Here’s my review of Elementary season four episode “Evidence of Things Not Seen.” Please note that this isn’t a recap of what happens. I’m assuming that you’ve already seen the episode. There are spoilers in this review.
After being pushed far away from the status quo with “The Past is Parent” last week, this episode pushes us back closer to the way things used to be. By the end of “Evidence of Things Not Seen,” it looks like Sherlock and Joan will be back to the NYPD next week, and that’s a bit disappointing to be put back into the box, but I think this episode demonstrates well that the NYPD is the only place that’ll work with them.
But firstly, let me say that it was nice to see Sherlock and Joan exploring other options by teaming up with the FBI. And restrictions imposed by the FBI gave our team a small challenge while investigating. Things weren’t handed to them like usual. They had to ask to see the suspect’s apartment, Sherlock had to dig through the trash alone for evidence, they had to sneak around to talk to suspects. Without the NYPD, we didn’t have to watch as many interrogations and it seemed like the killer’s reveal and arrest didn’t last as long as usual.
But in the end, I missed the NYPD and the rapport they’ve built up over the last couple of seasons. The FBI seemed resistant to help from Sherlock and Joan. The consultants are there to make their work easier, but they had a hard time just getting the opportunity to work. Instead of making a strong collaboration together, the FBI’s reluctance to let Sherlock and Joan fully participate made themselves look selfish children who didn’t want to share. It’s true that early episodes of season one were similar with the NYPD. But now they’ve developed into a partnership. Sherlock and Joan are a part of the team. Everyone pulls equal weight, both the consultants and the police.
But more than just the case work is concerned, the episode felt a bit empty without Sherlock and Joan interacting with Bell and Gregson. Not only are they professional colleagues, but also friends now. And Sherlock has recently gone through a tough time. In the premiere episode, we see a concerned Gregson bring over groceries, and Bell isn’t too happy to see them cut loose in his brief appearance. In the past, Elementary has done a great job of exploring the friendships developing between all of the main characters. I’m eager to see how Sherlock’s fall from grace affects these relationships. With the NYPD back in the picture, we will have an avenue to explore that again.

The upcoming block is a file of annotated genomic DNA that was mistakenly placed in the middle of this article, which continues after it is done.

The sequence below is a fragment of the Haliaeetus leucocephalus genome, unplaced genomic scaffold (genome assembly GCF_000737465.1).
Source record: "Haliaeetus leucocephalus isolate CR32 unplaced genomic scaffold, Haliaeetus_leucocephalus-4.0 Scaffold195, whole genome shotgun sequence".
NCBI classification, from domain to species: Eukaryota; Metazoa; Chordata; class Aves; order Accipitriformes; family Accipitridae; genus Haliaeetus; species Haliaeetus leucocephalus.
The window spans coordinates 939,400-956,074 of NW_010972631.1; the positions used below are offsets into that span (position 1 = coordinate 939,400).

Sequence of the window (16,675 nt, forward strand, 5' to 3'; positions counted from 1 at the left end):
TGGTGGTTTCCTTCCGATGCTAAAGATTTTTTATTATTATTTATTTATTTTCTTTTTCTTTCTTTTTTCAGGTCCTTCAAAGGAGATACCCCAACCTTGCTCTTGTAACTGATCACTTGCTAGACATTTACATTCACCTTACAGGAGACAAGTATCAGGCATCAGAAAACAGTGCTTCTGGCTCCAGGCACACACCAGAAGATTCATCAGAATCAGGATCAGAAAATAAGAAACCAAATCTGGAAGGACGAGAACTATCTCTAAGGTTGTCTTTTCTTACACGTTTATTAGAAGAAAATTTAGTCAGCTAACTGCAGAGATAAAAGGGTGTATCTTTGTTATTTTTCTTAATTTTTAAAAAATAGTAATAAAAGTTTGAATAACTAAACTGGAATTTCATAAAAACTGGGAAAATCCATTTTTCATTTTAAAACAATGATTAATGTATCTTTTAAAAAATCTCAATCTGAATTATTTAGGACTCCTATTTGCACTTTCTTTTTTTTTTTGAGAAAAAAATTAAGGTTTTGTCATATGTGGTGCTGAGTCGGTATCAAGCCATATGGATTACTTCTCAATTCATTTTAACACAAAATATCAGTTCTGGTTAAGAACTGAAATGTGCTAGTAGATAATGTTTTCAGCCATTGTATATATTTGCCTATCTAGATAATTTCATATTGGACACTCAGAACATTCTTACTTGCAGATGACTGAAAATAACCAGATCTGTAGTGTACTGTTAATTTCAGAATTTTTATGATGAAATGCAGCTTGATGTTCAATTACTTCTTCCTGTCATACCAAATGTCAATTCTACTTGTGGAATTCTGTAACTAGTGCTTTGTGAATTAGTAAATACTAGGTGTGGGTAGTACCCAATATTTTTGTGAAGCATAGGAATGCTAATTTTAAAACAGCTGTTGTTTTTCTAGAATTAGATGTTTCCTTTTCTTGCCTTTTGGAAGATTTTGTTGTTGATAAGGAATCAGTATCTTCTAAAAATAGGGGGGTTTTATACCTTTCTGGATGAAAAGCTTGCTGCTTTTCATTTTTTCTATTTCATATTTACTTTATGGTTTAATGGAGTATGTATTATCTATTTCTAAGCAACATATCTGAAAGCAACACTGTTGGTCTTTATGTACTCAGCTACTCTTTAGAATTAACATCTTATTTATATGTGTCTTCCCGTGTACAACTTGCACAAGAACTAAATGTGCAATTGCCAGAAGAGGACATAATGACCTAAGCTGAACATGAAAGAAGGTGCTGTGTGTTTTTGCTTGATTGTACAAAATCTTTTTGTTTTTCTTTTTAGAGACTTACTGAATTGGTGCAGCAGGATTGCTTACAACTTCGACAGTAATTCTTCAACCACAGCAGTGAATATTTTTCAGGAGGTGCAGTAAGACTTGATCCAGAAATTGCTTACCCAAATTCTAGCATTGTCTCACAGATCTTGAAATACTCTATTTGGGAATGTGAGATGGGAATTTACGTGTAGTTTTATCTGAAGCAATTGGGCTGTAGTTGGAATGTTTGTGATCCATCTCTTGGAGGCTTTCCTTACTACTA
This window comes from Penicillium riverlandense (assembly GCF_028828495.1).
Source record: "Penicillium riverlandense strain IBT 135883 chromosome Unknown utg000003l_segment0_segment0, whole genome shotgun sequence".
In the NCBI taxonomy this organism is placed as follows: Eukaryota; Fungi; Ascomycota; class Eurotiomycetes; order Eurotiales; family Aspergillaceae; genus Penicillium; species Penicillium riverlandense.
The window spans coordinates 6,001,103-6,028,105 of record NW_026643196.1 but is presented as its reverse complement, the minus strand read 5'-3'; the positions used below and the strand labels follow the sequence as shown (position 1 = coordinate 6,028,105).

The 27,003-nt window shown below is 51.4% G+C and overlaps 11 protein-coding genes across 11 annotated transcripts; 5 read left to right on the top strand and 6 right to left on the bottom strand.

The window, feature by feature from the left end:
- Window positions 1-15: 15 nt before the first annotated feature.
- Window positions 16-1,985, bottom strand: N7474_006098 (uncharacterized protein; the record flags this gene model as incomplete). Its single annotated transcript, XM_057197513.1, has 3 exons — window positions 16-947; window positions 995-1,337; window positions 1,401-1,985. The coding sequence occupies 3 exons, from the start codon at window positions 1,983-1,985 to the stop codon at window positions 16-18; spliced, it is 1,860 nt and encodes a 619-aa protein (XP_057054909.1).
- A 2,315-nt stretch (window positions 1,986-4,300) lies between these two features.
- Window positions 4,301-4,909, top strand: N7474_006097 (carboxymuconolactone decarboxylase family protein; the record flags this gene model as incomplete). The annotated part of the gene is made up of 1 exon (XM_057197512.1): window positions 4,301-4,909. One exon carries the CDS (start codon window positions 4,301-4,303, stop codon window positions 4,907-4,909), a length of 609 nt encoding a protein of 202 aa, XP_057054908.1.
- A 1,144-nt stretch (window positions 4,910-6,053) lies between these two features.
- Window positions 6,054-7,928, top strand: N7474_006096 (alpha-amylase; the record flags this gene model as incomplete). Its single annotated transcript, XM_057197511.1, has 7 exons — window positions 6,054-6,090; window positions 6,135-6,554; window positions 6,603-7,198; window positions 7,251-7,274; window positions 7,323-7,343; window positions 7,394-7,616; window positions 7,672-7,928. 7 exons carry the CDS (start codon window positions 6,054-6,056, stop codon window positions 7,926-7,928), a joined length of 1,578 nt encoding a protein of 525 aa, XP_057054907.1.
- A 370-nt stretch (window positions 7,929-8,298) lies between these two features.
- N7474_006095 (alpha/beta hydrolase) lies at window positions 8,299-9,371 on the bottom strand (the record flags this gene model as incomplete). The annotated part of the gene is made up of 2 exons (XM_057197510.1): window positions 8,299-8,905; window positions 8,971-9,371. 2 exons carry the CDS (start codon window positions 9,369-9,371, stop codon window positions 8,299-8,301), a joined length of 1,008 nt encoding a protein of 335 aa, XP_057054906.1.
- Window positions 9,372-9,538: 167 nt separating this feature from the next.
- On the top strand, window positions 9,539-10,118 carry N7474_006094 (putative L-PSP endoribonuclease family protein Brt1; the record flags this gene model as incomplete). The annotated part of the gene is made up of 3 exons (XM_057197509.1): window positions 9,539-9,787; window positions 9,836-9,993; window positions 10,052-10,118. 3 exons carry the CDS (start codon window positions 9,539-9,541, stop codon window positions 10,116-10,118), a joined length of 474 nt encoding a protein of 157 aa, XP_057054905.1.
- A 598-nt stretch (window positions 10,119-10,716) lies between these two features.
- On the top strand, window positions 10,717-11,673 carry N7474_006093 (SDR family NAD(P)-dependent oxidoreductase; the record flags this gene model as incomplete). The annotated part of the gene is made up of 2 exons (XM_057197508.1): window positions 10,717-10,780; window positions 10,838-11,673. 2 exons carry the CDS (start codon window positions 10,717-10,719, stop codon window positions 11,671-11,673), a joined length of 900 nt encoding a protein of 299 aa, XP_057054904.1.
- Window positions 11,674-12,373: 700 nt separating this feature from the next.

One of the best points of this episode was Joan. On occasion, Sherlock’s story tends to eclipse her own story arc. But Joan’s confrontation with Papa Holmes reminds us all that she’s a force to contend with too. It’s an interesting setup for a continuing story. What will she do with the information that he paid off the DA to drop Sherlock’s charges? The information puts Joan in a weird position, but it also gives her character conflict and choices. Papa Holmes is super shady, but how will that affect Joan as we continue?
While it’s disappointing that the shake up in their lives might just go back to normal, this episode shows that it might not be such a bad thing.
Extra Case Files
- When will this show win an Emmy for dressing Lucy Liu in such fabulous clothing all the time?
- “No horns.” If we’re going to keep invoking devilish imagery every time they talk about Morland Holmes, I’m just going to keep imagining that John Noble is continuing to play his character from Sleepy Hollow. LOL
- Considering that the case involved a study on propaganda and so-called brainwashing techniques, it’s surprising to me that Everyone didn’t show up at some point in this episode.
- Best line, full of devastating honesty: “I think he just thinks you’re a terrible father.”
- I like to think the smelly shark meat was just Sherlock’s newest way to wake Joan up. I miss that running gag.
So what did you think? Like it or hate it? Feel free to share your thoughts in the comments.